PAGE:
As legendary German industrial designer Dieter Rams once said:
I’d like to give you as little UX design as possible, but just enough, so you can create good design for yourself and your clients.
Good and Bad UX Design
- Why are some websites and web applications incredibly hard to use?
- How can a simple online form sometimes make us feel so frustrated?
- Why are the buttons confusing? Why is the navigation so complicated?
- Why does nothing work the way it is supposed to?
Think about the opposite situation.
Why are some websites and web applications incredibly easy to use?
The user experience is excellent, the functionality simple, nothing ever breaks, and the website design is outstanding.
Any idea why it works so well?
Because the website design or web application was crafted for YOU –– the user.
When everything works seamlessly according to the user’s goals — we call that good user experience (UX).
Poor user experience is everywhere (unfortunately). Perhaps it was the last time you ordered food online or booked that holiday to travel to Asia…
The fact is, we use the web every day, on our phones, laptops, tablets, smart TVs, and other devices. All these platforms applied UX Design as a strategy to provide the user with relevant, meaningful, and memorable experiences — sometimes they succeed, other times they fail.
I like Brad Frost’s definition:
Is UX, XD, UCD, UI the same thing?
The short answer is no. Understanding the spectrum of UX design roles is essential when learning new skills and improving as a designer. Let’s take a look.
- User experience (UX)
Every touchpoint of user interaction and the quality of the experience a user has as they interact with a website, web application, or service is called UX. You can add superior functionality or as many new features to your website as you want. The success of your project will ultimately come from how the users feel about it. And that’s hopefully great!
- User Experience design (XD)
If user experience (UX) has to do with the connection between a user and a website, technology or device, user experience design (XD) is interested in the “global” experience of a brand.
Let me explain.
User experience design is often used within the context of brand marketing and usually driven by the moments of engagements between people and brands. The experience of a brand in the customer’s mind, the ideas, memories, and emotions created by those moments are considered user experience design (XD).
- User centered design (UCD)
OK. Let’s build a website or a web application. What do we need? We need users and business goals.
While UX is interested in the quality of the experience, user-centered design (UCD) is studying strategies and processes to engineer this experience.
The business goals AND the user are in the centre of all processes and strategies: from user research, planning, UX design, website usability, responsive design, user interface design to development and implementation.
It is an approach to design that aligns business goals and the right type of user to deliver value for both.
- User interface (UI)
What is UI design? In short, all the pretty stuff.
UI stands for User Interface design. It’s how things look. The right interface elevates your product to a higher professional standard and creates trust with your audience. By building trust and confidence, you will attract the right customer and distinguish your website, web application, or service from competitors in the market.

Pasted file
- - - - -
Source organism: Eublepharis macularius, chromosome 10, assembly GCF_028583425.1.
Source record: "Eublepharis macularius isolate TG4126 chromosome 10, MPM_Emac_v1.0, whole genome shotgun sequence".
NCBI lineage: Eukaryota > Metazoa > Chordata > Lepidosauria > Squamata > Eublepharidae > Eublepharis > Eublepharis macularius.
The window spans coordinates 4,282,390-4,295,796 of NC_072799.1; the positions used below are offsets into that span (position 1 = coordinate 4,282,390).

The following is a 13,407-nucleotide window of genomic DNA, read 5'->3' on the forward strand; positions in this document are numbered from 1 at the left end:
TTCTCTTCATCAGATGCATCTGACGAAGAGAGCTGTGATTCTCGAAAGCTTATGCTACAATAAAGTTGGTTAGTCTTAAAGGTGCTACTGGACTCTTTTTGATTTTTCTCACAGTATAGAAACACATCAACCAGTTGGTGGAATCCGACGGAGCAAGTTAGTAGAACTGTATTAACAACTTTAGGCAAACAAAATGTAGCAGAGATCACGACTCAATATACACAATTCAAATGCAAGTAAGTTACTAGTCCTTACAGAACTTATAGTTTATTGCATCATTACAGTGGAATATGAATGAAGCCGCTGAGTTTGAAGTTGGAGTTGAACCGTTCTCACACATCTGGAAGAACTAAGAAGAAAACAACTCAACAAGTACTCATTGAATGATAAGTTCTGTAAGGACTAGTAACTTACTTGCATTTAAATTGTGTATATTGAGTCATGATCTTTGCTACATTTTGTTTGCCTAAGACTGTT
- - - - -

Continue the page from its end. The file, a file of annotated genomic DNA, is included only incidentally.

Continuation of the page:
User interface design is the look and feel of everything from images to buttons, graphics, text, and animations.
How do we bring all of this together?
As you’ve noticed, many of these topics overlap, while some of them complement one another. The chart below offers a bird’s-eye view of the spectrum from modern website design domains:
I presented you with the many roles and areas of user experience and modern website design. The takeaway is to recognise that thinking about the user helps everyone during the design process:
- The business’s perspective: it saves time and money by reducing costs and improving satisfaction rate among users.
- The developer’s perspective: point them in the right direction and strengthen their chances of succeeding on the project.
- The user’s perspective: it’s the difference between buying the product or leaving the website, completing a task or quitting halfway to never come back.
Still with me? Good.
At this stage, you’re probably thinking:
“All I wanted was to design a website for myself!”
“My clients just need a modern website design!”
“Why do I need to know all of this stuff?”
“Is good website design this complicated?”
Unfortunately, there are three main problems with these questions.
- The battle for attention: In the old days of the web, there was far less competition for people’s attention online. Users and programmers were still figuring out how to fully explore the internet’s potential. Brands and businesses were essentially building their image and reputation offline.
- The user is not essential: When there’s no consideration for the user—the success or failure of a project is down to luck. The design team and business executives will use their own judgement to evaluate the website or web application goals.
- Competitive advantage: The web was once dominated by experts, but lucky for us, those days are gone. The internet is the most democratic place on earth today. If you don’t ask the right question or get informed about how you’ll improve your design skills, thousands of other people from all walks of life will outcompete you.
A booming industry
UX design is a booming industry worldwide. Companies are discovering the massive ROI (return on investments) they can gain by investing in user experience for their web products and services.
User experience design is no longer an exclusive service of tech giants or ad agencies. The field continues to make its way into other industries like education, fashion, film, and NGOs.
Not only is the demand for UX designers high, but the salaries are also quite competitive. CareerFoundry has a great article explaining all about the UX job market/salaries:
The need for quality UX designers has been forecasted to increase, and the job market and opportunities have skyrocketed for UX designers for the past 10 years. UX design has also been ranked as the sixth highest paying entry-level job, according to this Glassdoor study.